Right now I'm attached to a joint command in Saudi Arabia. It's called the Combined Forces Air Component Command. Here there are soldiers, sailors, airmen and Marines. I'm in the logistics support unit. Here we handle the security badges for the buildings where many top decision-makers work. We also supply every other unit that works around us with anything they need. To be honest I sit here like a little kid waiting to go to the arcade. I sit here desperately waiting for my time to be up here so I can get closer to the war and go join the rest of my Marines. I just feel that I can make more of a difference being in the front lines with the rest of my Marines, but if this is where the country wants me, this is where I will serve.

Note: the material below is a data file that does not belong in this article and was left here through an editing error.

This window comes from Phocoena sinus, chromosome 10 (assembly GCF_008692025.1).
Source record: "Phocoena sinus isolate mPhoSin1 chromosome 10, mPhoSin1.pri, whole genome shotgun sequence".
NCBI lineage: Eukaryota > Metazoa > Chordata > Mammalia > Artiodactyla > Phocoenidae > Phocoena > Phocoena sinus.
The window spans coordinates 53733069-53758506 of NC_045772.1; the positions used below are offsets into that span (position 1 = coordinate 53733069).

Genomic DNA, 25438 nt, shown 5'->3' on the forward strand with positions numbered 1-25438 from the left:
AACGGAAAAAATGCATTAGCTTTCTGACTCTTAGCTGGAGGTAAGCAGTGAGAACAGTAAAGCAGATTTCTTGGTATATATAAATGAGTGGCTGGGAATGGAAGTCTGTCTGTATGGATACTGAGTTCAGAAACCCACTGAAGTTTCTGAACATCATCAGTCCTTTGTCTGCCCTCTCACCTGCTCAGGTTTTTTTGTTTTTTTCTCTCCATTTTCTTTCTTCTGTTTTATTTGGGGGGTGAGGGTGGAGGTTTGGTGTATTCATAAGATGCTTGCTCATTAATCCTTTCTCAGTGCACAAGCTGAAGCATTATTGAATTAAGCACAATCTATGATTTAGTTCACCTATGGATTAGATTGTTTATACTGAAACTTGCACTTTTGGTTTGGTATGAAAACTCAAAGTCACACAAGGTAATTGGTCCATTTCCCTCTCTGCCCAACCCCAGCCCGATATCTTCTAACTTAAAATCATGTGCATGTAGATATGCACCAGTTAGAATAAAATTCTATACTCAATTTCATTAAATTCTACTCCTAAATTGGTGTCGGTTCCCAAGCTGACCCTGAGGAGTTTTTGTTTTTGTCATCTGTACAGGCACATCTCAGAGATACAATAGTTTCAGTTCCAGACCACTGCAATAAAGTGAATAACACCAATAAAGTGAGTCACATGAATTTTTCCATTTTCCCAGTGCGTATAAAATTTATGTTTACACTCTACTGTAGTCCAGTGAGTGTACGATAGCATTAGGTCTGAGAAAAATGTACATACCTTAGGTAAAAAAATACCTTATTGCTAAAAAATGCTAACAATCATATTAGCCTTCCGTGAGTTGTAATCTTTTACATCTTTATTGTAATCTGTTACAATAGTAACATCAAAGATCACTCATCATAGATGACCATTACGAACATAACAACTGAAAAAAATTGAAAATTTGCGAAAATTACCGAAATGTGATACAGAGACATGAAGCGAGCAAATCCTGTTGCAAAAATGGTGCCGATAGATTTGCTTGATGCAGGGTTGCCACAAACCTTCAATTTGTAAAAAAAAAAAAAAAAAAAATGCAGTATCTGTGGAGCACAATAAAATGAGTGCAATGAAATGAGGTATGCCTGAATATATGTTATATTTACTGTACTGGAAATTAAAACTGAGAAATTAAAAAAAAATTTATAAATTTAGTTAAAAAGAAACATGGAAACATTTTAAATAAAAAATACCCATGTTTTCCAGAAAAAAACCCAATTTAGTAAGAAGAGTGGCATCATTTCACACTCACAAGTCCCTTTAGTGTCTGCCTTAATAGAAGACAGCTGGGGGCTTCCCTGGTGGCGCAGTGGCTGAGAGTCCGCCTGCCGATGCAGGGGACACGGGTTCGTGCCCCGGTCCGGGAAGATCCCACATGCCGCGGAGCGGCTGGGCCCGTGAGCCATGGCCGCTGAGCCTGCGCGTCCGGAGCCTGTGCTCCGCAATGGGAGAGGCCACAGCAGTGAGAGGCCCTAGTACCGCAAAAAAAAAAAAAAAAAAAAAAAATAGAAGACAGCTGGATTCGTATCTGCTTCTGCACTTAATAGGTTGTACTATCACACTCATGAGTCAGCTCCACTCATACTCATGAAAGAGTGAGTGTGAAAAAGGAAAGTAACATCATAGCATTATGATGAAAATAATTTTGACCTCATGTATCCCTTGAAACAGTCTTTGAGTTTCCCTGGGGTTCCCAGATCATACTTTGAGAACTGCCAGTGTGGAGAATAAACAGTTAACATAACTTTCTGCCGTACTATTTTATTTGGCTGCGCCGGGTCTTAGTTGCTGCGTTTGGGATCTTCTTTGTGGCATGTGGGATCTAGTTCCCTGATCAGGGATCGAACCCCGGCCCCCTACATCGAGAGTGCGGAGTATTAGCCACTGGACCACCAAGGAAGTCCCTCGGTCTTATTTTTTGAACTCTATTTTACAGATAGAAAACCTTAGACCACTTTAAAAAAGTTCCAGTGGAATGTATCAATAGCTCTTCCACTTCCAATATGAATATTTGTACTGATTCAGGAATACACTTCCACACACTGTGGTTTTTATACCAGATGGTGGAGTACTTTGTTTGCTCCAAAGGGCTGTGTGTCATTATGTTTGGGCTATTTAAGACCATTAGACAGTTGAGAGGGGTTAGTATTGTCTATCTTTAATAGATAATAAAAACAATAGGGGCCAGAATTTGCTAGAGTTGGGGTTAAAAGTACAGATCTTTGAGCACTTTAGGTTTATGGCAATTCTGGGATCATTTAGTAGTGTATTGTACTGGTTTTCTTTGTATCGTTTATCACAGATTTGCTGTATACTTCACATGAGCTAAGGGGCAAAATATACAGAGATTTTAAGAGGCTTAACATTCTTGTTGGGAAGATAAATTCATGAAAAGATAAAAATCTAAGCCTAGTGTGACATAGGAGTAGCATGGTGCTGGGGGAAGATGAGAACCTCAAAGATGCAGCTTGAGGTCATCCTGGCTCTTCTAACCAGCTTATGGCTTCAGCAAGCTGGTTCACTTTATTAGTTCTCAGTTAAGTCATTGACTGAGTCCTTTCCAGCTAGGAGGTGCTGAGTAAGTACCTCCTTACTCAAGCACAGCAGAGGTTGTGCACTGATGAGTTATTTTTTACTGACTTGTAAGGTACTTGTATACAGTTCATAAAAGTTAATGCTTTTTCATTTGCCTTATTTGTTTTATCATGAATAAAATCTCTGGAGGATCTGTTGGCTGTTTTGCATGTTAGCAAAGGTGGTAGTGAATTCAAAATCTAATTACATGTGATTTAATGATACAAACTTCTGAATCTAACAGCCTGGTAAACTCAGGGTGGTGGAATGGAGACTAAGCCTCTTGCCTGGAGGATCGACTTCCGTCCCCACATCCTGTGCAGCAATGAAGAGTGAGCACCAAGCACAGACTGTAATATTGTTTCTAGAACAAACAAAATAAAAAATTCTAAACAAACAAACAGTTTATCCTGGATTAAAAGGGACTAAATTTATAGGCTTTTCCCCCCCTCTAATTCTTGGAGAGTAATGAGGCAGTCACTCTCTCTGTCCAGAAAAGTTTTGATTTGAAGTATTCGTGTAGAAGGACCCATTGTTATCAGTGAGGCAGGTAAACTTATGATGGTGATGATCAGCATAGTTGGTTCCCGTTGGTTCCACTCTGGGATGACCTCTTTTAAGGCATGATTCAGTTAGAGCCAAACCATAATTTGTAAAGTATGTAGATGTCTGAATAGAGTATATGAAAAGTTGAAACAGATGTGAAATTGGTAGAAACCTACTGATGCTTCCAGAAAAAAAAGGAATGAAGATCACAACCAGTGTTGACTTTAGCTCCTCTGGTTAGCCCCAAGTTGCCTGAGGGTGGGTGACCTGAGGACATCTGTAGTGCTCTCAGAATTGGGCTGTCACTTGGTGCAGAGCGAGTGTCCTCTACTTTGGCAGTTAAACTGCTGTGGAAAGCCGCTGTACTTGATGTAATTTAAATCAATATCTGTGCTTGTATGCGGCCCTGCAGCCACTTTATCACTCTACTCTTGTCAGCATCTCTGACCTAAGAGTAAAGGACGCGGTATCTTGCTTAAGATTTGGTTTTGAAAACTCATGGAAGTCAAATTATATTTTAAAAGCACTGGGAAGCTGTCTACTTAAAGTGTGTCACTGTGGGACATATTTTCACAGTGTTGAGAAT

I've been here since January 6, 2003 and I don't know how much longer I will be here. Once they let me leave Saudi Arabia it's a 90 percent chance that I will be going somewhere in Kuwait (next to Iraq) to meet up with my original unit. Back to what I like doing best and back with the Marines that I belong to. But until that day comes, I still give it my best at whatever I have to do on this side of the globe, while we all go through this war as a country. To all you who read this article, on behalf of the United States Armed Forces, I would like to say that we are all here to protect everyone back in the United States and we don't hesitate in doing it because we are and always will be one. Keep us in your prayers always, as you are in mine.
SGT Jaramillo, A.G.
United States Marines